Under the promotion without exam method a vacancy is announced and a deadline is set for applications. After the deadline has passed the candidates meeting minimum criteria are scored according to meritorious service and seniority. The meritorious service score is determined by assigning a point total for the candidate's rating on his or her last annual performance evaluation. The seniority score is determined by dividing the number of months that the candidate worked in the next lower classification by six. These two scores are then added together to attain the final promotional point total. All candidates who score within fifteen points of the highest scoring candidates are considered "relatively equal" and can be interviewed for the promotion. Again, once the list of interviewees is determined the scores are no longer relevant. (Marmelo letter to Ms. Martinez, Human Relations Representative dated 2-22-88).

 In the fall of 1985 defendant Sherman chose to use the civil service exam method to fill the vacant supervisor positions despite the Personnel/affirmative action officer Frank Marmelo's ("Marmelo") suggestion that he open up the process by using the promotion without exam method. (Marmelo depo. pp. 72-74, 85-87). During this time the DCAO had in place an affirmative action/equal employment policy.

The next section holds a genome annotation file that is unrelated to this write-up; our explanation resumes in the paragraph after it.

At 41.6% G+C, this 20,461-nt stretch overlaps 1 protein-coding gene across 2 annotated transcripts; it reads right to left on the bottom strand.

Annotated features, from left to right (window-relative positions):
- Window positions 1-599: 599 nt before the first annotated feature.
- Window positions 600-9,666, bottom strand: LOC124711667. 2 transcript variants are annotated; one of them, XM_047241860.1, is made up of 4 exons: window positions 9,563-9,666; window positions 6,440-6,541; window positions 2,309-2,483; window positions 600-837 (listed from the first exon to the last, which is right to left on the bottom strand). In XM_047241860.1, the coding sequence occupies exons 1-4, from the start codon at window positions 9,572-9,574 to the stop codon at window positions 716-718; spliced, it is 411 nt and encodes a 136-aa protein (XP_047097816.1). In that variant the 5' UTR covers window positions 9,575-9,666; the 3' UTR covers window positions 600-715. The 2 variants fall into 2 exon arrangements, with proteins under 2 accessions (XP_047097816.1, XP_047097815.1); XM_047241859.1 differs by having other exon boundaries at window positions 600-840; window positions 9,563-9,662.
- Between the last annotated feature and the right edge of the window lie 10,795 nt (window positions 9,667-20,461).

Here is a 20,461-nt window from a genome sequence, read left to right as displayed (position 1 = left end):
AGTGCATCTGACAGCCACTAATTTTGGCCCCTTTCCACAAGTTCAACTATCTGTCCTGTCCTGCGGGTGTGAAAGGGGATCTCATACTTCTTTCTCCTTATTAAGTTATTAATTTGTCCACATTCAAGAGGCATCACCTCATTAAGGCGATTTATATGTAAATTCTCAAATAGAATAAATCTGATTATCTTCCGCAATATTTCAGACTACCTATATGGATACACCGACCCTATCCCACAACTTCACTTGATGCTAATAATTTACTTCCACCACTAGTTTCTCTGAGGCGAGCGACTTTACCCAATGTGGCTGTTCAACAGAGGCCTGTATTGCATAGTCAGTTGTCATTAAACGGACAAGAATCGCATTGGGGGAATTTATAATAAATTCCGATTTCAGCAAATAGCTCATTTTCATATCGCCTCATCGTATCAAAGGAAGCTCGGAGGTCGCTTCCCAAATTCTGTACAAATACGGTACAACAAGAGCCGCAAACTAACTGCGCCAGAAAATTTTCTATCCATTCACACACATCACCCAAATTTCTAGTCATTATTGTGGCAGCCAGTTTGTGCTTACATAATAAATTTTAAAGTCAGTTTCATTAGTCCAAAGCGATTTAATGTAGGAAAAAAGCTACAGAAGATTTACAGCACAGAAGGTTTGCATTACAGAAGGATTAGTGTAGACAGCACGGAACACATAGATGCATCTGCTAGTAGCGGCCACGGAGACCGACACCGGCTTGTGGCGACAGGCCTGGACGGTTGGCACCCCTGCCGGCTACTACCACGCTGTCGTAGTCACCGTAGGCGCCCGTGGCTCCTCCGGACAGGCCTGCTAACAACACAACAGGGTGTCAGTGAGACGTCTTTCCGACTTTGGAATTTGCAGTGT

In November of 1985 the civil service exam was administered for the position of supervisor; the top three scores were all 108s. Under the rule of three anyone who scored below 108 was ineligible for an interview. Although black employees applied for the Supervisor positions, including Clark, none were interviewed, all having scored below 108 on the exam. (Civil Service Commission Certification of Eligibles dated 11-15-85). Clark had scored an 84. All three positions were filled by white candidates who scored 108. Clark's evidence that personnel officer Marmelo gave the civil service list of eligibles to Sherman, and that Sherman was aware of the race of the people within his office supports the position that Sherman was aware that no black applicant had scored a 108 on the civil service exam. (Sherman depo. p. 96; Marmelo depo. pp. 93-94).